Tiger cubs togo on display atToledo zoo
TOLEDO (AP) — Twotiger cubs are making theirpublic debut at a northernOhio zoo.The Toledo Zoo says visi-tors can now see the maleand female cubs born in lateSeptember.Zoo officials say the pairare continuing to gain inweight and are moving aroundmore every day.The zoo says Viktor and hissister Talya were given namesthat reflect the eastern Russiaprimary habitat of the criti-cally endangered Amur tigers,formerly known as Siberiantigers.
Ohio judge OKsPI in teen death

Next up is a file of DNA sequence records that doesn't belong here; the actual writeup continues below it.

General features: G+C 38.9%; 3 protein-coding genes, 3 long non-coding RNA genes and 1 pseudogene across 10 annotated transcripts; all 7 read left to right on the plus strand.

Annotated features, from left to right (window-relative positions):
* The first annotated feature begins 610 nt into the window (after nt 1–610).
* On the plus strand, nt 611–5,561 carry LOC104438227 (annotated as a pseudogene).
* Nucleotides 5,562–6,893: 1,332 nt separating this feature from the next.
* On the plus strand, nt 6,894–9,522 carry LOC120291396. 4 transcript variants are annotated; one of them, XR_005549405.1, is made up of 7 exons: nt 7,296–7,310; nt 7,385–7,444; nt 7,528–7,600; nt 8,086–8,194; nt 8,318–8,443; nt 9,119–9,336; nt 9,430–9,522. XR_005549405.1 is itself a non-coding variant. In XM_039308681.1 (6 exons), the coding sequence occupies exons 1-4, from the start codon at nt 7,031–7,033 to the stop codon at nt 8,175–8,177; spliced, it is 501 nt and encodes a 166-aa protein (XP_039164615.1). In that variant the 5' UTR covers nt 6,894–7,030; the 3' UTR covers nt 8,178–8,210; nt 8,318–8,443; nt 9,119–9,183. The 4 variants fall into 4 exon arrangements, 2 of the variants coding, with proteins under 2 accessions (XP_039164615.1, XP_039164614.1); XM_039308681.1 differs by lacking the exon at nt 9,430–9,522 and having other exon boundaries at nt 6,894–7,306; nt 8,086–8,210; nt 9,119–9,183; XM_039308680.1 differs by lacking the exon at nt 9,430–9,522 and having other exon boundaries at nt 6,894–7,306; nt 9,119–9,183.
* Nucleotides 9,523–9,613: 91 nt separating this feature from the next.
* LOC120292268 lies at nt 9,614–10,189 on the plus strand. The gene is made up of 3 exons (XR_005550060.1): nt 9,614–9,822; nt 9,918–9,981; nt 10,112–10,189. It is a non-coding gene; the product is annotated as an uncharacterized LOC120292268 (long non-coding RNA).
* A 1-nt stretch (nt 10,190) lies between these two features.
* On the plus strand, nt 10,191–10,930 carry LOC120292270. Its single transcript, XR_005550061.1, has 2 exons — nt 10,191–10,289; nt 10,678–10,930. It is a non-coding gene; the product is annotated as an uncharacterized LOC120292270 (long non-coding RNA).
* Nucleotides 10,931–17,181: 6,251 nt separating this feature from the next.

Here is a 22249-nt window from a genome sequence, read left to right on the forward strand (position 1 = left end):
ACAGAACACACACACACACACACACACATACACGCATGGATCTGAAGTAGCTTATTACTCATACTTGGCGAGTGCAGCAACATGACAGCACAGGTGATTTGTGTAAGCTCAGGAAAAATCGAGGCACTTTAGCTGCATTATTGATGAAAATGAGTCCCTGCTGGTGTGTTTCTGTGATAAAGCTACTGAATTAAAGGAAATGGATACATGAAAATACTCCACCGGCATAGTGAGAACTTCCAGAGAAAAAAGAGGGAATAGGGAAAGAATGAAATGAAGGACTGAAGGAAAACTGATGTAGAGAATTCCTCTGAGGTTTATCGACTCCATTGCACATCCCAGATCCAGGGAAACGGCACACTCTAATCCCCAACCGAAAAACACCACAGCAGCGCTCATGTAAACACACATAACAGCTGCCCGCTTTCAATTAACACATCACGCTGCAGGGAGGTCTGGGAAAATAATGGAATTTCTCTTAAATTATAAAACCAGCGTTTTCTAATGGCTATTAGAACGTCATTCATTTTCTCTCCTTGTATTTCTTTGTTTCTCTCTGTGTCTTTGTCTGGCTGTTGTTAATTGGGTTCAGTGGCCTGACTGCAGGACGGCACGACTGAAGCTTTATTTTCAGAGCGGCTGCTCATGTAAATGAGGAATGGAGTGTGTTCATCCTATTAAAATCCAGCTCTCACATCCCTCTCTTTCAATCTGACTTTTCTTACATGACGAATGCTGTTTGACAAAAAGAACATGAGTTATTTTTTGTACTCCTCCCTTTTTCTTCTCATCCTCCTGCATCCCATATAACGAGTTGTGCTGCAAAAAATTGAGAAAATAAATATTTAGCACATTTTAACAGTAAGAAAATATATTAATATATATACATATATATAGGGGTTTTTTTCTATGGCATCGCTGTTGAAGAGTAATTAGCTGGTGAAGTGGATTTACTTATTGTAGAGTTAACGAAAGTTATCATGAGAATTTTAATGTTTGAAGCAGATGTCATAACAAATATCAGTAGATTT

CINCINNATI (AP) — Asouthwest Ohio judge hasgranted a request by a defenseattorney to hire a privateinvestigator to look into thedeath of a youth who authori-ties say was fatally beaten bya fellow group home resident.A 17-year-old boy wascharged with murder lastmonth following the death of 16-year-old Anthony Parker.Police say Parker was body-slammed to the floor and hithis head at the nonprofit OneWay Farm home in Fairfield.WKRC-TV in Cincinnatireports a Butler County juve-nile judge on Friday allowedthe hiring of an investigatorto look into events before andafter the alleged assault.